Beetles are the inspiration for research funded by the National Science Foundation seeking more efficient ways to trap and use water.
This line of research cribs the anatomy of the Stenocara beetle. The beetle collects water on its bumpy back surface. The research could be an important avenue for the future of conservation.
"Power plant condensers with durable hydrophobic or superhydrophobic coatings could be more efficient. And with water and energy shortages looming, partnerships…that help to transfer this breakthrough from the lab to the outside world are increasingly valuable," the NSF reported.
Products grounded in beetle-inspired structures are already on the market.
"Water-repellant shoes, shirts, iPhones," the NSF noted. "These materials have micro or nano-sized pillars, poles or other structures that alter the angles at which water droplets contact their surface. These contact angles determine whether a water droplet beads up like a teeny crystal ball or relaxes a bit and rests on the surface like a spilled milkshake."
Now, in a breakthrough, scientists can use these surfaces to direct how the water moves.
"In a feat of biomimicry, engineers have created superhydrophobic and superhydrophilic surfaces capable of trapping, directing and repulsing water. The implications for medicine, energy and environmental resourcefulness are endless," Tech Times reported.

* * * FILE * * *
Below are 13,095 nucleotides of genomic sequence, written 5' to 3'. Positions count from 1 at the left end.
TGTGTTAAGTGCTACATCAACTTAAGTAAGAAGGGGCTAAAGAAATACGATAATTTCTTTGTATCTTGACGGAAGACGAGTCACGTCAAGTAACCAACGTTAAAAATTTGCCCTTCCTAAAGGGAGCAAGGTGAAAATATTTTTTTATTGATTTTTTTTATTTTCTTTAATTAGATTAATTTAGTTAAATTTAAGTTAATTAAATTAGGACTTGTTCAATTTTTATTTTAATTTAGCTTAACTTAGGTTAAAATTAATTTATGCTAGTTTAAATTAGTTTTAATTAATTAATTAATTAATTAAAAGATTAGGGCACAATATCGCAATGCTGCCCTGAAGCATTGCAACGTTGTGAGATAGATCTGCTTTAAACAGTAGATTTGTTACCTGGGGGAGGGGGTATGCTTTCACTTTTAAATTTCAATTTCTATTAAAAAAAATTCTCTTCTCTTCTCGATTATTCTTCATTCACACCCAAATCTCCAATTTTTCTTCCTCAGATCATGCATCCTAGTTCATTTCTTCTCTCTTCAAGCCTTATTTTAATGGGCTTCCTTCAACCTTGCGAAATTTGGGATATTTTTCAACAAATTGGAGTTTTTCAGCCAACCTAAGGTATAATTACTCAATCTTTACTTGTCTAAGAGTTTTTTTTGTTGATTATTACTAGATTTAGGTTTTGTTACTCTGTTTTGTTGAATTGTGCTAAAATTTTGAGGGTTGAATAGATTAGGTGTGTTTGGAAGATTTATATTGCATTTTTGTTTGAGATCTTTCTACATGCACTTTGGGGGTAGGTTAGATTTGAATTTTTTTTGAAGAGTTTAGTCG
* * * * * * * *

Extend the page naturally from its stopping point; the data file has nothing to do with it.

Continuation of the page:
This line of research places a big emphasis on understanding condensation.
"When water vapor condenses to a liquid, it typically forms a film. That film is a barrier between the vapor and the surface, making it more difficult for other droplets to form. If that film can be prevented by whisking away droplets immediately after they condense--say, with a superhydrophobic surface--the rate of condensation increases," the report said.
NBD Nanotechnologies, a Boston-based company supported by NSF funding, is trying to make the technology more durable so it is adequate for industrial use and can be commercialized.
"NBD is able to produce novel surface structures and wettability patterns that promote drop-wise condensation," the company explains, noting that "drop-wise condensation is theoretically [10 times] more efficient that regular film-wise condensation."
Image credit: "Stenocara dentata," liesvanrompaey © 2011, used under an Attribution 2.0 Generic license: https://creativecommons.org/licenses/by/2.0/